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Shirakawa, One Of The World’s Rarest Japanese Whiskies, Rediscovered

A collaboration between Tomatin Distillery and Takara Shuzo has led to the rediscovery of one of the rarest Japanese whiskies of all time … the Shirakawa 1958.

And now, the brands are set release the rare, 1958 single malt from the lost Japanese distillery of Shirakawa, the only official single malt bottling ever from the ghost distillery, as well as one of the earliest known single vintage Japanese whiskies ever bottled.

For a bit of history, the Shirakawa Distillery operated nearly 65 years before being demolished in 2003. A statement from Tomatin and its parent company Takara Shuzo explained that much of Shirakawa’s history is lost in the mists of time.

Shirakawa 1958
A collaboration between Tomatin Distillery and Takara Shuzo has led to the rediscovery of one of the rarest Japanese whiskies of all time … the Shirakawa 1958. (image via Tomatin)

And though its history spans from 1939 to 2003, the heyday of the distillery was the 1950s and ‘60s. Only a handful of documents since 1947 (when Takara bought the distillery) exist.

Archivists at the whisky maker have found the defunct distillery’s oral history has all but disappeared as well. The last remaining fragments to build a portrait of Shirakawa are the liquid stocks of malt whisky that survived.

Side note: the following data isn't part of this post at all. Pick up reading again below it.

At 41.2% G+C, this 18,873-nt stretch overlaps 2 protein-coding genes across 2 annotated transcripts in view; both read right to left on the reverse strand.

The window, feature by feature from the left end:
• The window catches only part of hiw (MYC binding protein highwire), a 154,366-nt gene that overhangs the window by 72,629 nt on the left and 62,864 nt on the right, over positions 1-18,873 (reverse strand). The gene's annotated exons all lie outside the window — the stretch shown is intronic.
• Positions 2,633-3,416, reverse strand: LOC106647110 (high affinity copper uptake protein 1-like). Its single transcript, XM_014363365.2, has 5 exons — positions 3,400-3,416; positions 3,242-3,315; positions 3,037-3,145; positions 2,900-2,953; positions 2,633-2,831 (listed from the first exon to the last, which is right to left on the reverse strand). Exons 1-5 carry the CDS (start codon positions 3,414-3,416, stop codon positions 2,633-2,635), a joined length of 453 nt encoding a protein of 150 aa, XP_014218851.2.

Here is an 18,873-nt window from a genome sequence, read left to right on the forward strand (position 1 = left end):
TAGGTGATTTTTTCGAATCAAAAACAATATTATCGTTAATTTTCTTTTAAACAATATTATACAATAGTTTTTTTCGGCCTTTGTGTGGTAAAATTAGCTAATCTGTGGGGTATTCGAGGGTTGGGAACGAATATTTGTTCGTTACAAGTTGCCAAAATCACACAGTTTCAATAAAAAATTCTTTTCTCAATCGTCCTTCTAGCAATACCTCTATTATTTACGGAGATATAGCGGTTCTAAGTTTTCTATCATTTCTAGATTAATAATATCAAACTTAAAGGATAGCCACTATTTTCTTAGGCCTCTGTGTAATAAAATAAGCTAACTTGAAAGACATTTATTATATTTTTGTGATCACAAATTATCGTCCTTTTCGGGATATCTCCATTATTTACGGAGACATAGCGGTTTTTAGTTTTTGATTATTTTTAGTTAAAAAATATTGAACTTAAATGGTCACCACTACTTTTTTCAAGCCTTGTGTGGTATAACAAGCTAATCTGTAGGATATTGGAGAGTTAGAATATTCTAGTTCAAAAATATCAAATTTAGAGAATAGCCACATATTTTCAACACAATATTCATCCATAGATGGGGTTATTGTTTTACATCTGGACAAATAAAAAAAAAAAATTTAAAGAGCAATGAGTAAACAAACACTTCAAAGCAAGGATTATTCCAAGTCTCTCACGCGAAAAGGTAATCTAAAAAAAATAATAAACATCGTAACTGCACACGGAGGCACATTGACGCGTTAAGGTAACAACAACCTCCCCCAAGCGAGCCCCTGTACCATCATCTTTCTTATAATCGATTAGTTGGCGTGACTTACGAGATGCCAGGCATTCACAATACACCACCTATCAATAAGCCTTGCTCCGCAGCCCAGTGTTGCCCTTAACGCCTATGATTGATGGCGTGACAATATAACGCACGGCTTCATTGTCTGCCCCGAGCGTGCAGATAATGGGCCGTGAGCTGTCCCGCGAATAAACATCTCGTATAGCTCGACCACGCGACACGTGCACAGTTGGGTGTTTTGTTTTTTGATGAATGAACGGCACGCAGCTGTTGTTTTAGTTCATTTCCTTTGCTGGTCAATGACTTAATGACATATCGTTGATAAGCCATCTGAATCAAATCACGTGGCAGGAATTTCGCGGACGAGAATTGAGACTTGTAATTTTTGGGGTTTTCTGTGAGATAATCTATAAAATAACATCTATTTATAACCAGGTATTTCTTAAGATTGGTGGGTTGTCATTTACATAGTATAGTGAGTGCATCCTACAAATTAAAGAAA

Shirakawa Distillery was founded in the city of the same name in Fukushima prefecture, north of Tokyo, in 1939, by Daikoku Budoshu.

Just near the Abukuma River and Komine Castle, Shirakawa Distillery consisted of a patchwork of wood and mortar buildings of different sizes. In 1947, the distillery was purchased by Takara Shuzo Co. and it was renovated for the production of wine and brandy.

The few company records remaining show that the production of malt whisky started in 1951. Its malt whisky production falls into three periods: 1951 to 1957, 1958 to 1966 and 1968 to 1969.

The only remaining single malt of Shirakawa is from 1958, made at the beginning of the second period of whisky making at the distillery. It was during this time that the distillery was working with domestic malted barley, and the fermentation was increased to five days and the distillation took place in twin copper pots.

The spirit was collected at 73.1-57.1% ABV, a wide middle cut, making for an average still strength of 66.7%. Domestically made 350-liter casks from Tohoku and Hokkaido Mizunara (Japanese oak) were used for maturation.

Takara Shuzo’s flagship whisky brand was and still is “King Whisky.”

Much of the products sold as whisky in Japan until the early 1980s were of this variety, and all the whisky produced at Shirakawa was destined to be used in the “King Whisky” blend.

And by the time malt whisky began to make its way into the market, Takara Shuzo’s focus shifted to shochu, a clear distilled beverage. As a result, Shirakawa was never released by the company as a single malt.

Through the 1970s, Takara Shuzo Co. focused on high quality shochu, and turned away from whisky altogether.

By the early 2000s, the Shirakawa Factory was on its way out, soon closed and the buildings demolished.

The Shirakawa 1958 single malt set, from this collaboration with Tomatin, will come in a 700mL bottle and clocks in at 49% ABV.

The distiller’s notes show that on the nose, it has oak-driven aromas of marzipan, candied pineapple, and orange liqueur, as well as floral and woody spices. The taste features notes of apple and lime curd with white chocolate. Its finish is soft with a nuttiness, light spice and a touch of smoke.

To register your interest for more information or to pre-order a bottle, check out

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